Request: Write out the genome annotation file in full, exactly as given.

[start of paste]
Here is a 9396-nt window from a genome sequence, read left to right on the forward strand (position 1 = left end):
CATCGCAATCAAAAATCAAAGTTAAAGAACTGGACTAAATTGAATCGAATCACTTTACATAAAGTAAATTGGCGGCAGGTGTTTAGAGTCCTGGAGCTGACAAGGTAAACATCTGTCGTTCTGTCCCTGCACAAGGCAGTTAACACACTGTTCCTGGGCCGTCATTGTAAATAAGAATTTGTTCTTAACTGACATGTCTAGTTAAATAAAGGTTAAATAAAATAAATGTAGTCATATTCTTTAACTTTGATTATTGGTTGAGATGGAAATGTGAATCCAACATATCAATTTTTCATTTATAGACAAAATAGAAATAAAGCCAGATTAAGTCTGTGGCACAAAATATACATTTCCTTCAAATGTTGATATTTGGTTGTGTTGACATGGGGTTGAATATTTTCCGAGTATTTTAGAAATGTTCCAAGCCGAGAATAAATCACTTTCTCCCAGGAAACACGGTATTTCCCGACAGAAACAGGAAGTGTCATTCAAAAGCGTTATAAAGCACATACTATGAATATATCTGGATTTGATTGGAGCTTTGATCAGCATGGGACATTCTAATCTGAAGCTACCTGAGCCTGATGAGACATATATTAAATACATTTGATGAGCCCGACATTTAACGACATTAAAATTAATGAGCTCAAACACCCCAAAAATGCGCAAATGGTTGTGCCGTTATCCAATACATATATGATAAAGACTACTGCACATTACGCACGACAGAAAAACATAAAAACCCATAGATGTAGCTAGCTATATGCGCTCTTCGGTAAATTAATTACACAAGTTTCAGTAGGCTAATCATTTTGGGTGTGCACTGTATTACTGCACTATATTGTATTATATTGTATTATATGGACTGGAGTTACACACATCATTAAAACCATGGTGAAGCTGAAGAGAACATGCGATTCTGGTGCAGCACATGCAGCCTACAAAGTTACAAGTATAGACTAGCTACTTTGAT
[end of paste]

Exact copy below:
Here is a 9396-nt window from a genome sequence, read left to right on the forward strand (position 1 = left end):
CATCGCAATCAAAAATCAAAGTTAAAGAACTGGACTAAATTGAATCGAATCACTTTACATAAAGTAAATTGGCGGCAGGTGTTTAGAGTCCTGGAGCTGACAAGGTAAACATCTGTCGTTCTGTCCCTGCACAAGGCAGTTAACACACTGTTCCTGGGCCGTCATTGTAAATAAGAATTTGTTCTTAACTGACATGTCTAGTTAAATAAAGGTTAAATAAAATAAATGTAGTCATATTCTTTAACTTTGATTATTGGTTGAGATGGAAATGTGAATCCAACATATCAATTTTTCATTTATAGACAAAATAGAAATAAAGCCAGATTAAGTCTGTGGCACAAAATATACATTTCCTTCAAATGTTGATATTTGGTTGTGTTGACATGGGGTTGAATATTTTCCGAGTATTTTAGAAATGTTCCAAGCCGAGAATAAATCACTTTCTCCCAGGAAACACGGTATTTCCCGACAGAAACAGGAAGTGTCATTCAAAAGCGTTATAAAGCACATACTATGAATATATCTGGATTTGATTGGAGCTTTGATCAGCATGGGACATTCTAATCTGAAGCTACCTGAGCCTGATGAGACATATATTAAATACATTTGATGAGCCCGACATTTAACGACATTAAAATTAATGAGCTCAAACACCCCAAAAATGCGCAAATGGTTGTGCCGTTATCCAATACATATATGATAAAGACTACTGCACATTACGCACGACAGAAAAACATAAAAACCCATAGATGTAGCTAGCTATATGCGCTCTTCGGTAAATTAATTACACAAGTTTCAGTAGGCTAATCATTTTGGGTGTGCACTGTATTACTGCACTATATTGTATTATATTGTATTATATGGACTGGAGTTACACACATCATTAAAACCATGGTGAAGCTGAAGAGAACATGCGATTCTGGTGCAGCACATGCAGCCTACAAAGTTACAAGTATAGACTAGCTACTTTGAT